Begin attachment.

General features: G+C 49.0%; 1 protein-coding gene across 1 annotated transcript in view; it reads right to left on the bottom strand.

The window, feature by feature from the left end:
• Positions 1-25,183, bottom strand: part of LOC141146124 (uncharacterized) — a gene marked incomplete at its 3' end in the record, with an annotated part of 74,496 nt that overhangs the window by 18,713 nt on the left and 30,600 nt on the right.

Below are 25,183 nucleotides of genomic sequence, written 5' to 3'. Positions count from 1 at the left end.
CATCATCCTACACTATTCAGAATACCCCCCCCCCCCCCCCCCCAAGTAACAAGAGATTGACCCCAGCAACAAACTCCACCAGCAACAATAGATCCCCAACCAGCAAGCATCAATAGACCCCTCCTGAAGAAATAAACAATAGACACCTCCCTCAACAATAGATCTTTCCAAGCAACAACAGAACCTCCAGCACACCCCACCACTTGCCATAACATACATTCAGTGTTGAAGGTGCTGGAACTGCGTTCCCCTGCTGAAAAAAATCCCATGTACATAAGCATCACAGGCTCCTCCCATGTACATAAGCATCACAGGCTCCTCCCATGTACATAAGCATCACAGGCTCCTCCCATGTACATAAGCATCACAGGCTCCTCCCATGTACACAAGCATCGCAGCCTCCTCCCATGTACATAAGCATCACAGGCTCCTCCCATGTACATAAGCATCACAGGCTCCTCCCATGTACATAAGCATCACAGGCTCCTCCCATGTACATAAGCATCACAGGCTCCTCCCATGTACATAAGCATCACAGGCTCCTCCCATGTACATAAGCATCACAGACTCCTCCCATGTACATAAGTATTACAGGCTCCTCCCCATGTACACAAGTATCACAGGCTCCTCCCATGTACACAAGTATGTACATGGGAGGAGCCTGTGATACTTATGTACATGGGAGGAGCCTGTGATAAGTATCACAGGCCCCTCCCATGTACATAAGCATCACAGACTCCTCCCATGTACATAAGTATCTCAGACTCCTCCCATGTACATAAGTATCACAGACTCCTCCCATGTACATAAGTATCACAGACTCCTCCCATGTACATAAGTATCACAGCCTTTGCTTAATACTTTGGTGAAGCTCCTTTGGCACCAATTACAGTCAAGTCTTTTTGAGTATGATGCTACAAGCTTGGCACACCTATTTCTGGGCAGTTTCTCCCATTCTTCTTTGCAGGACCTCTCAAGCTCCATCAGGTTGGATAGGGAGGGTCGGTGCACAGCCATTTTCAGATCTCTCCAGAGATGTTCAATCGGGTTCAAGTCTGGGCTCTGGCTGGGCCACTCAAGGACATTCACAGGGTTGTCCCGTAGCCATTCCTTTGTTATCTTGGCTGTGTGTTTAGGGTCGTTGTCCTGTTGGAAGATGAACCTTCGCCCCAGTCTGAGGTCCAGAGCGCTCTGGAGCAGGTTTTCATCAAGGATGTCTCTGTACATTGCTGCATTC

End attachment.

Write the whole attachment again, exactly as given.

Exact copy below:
General features: G+C 49.0%; 1 protein-coding gene across 1 annotated transcript in view; it reads right to left on the bottom strand.

The window, feature by feature from the left end:
• Positions 1-25,183, bottom strand: part of LOC141146124 (uncharacterized) — a gene marked incomplete at its 3' end in the record, with an annotated part of 74,496 nt that overhangs the window by 18,713 nt on the left and 30,600 nt on the right.

Below are 25,183 nucleotides of genomic sequence, written 5' to 3'. Positions count from 1 at the left end.
CATCATCCTACACTATTCAGAATACCCCCCCCCCCCCCCCCCCAAGTAACAAGAGATTGACCCCAGCAACAAACTCCACCAGCAACAATAGATCCCCAACCAGCAAGCATCAATAGACCCCTCCTGAAGAAATAAACAATAGACACCTCCCTCAACAATAGATCTTTCCAAGCAACAACAGAACCTCCAGCACACCCCACCACTTGCCATAACATACATTCAGTGTTGAAGGTGCTGGAACTGCGTTCCCCTGCTGAAAAAAATCCCATGTACATAAGCATCACAGGCTCCTCCCATGTACATAAGCATCACAGGCTCCTCCCATGTACATAAGCATCACAGGCTCCTCCCATGTACATAAGCATCACAGGCTCCTCCCATGTACACAAGCATCGCAGCCTCCTCCCATGTACATAAGCATCACAGGCTCCTCCCATGTACATAAGCATCACAGGCTCCTCCCATGTACATAAGCATCACAGGCTCCTCCCATGTACATAAGCATCACAGGCTCCTCCCATGTACATAAGCATCACAGGCTCCTCCCATGTACATAAGCATCACAGACTCCTCCCATGTACATAAGTATTACAGGCTCCTCCCCATGTACACAAGTATCACAGGCTCCTCCCATGTACACAAGTATGTACATGGGAGGAGCCTGTGATACTTATGTACATGGGAGGAGCCTGTGATAAGTATCACAGGCCCCTCCCATGTACATAAGCATCACAGACTCCTCCCATGTACATAAGTATCTCAGACTCCTCCCATGTACATAAGTATCACAGACTCCTCCCATGTACATAAGTATCACAGACTCCTCCCATGTACATAAGTATCACAGCCTTTGCTTAATACTTTGGTGAAGCTCCTTTGGCACCAATTACAGTCAAGTCTTTTTGAGTATGATGCTACAAGCTTGGCACACCTATTTCTGGGCAGTTTCTCCCATTCTTCTTTGCAGGACCTCTCAAGCTCCATCAGGTTGGATAGGGAGGGTCGGTGCACAGCCATTTTCAGATCTCTCCAGAGATGTTCAATCGGGTTCAAGTCTGGGCTCTGGCTGGGCCACTCAAGGACATTCACAGGGTTGTCCCGTAGCCATTCCTTTGTTATCTTGGCTGTGTGTTTAGGGTCGTTGTCCTGTTGGAAGATGAACCTTCGCCCCAGTCTGAGGTCCAGAGCGCTCTGGAGCAGGTTTTCATCAAGGATGTCTCTGTACATTGCTGCATTC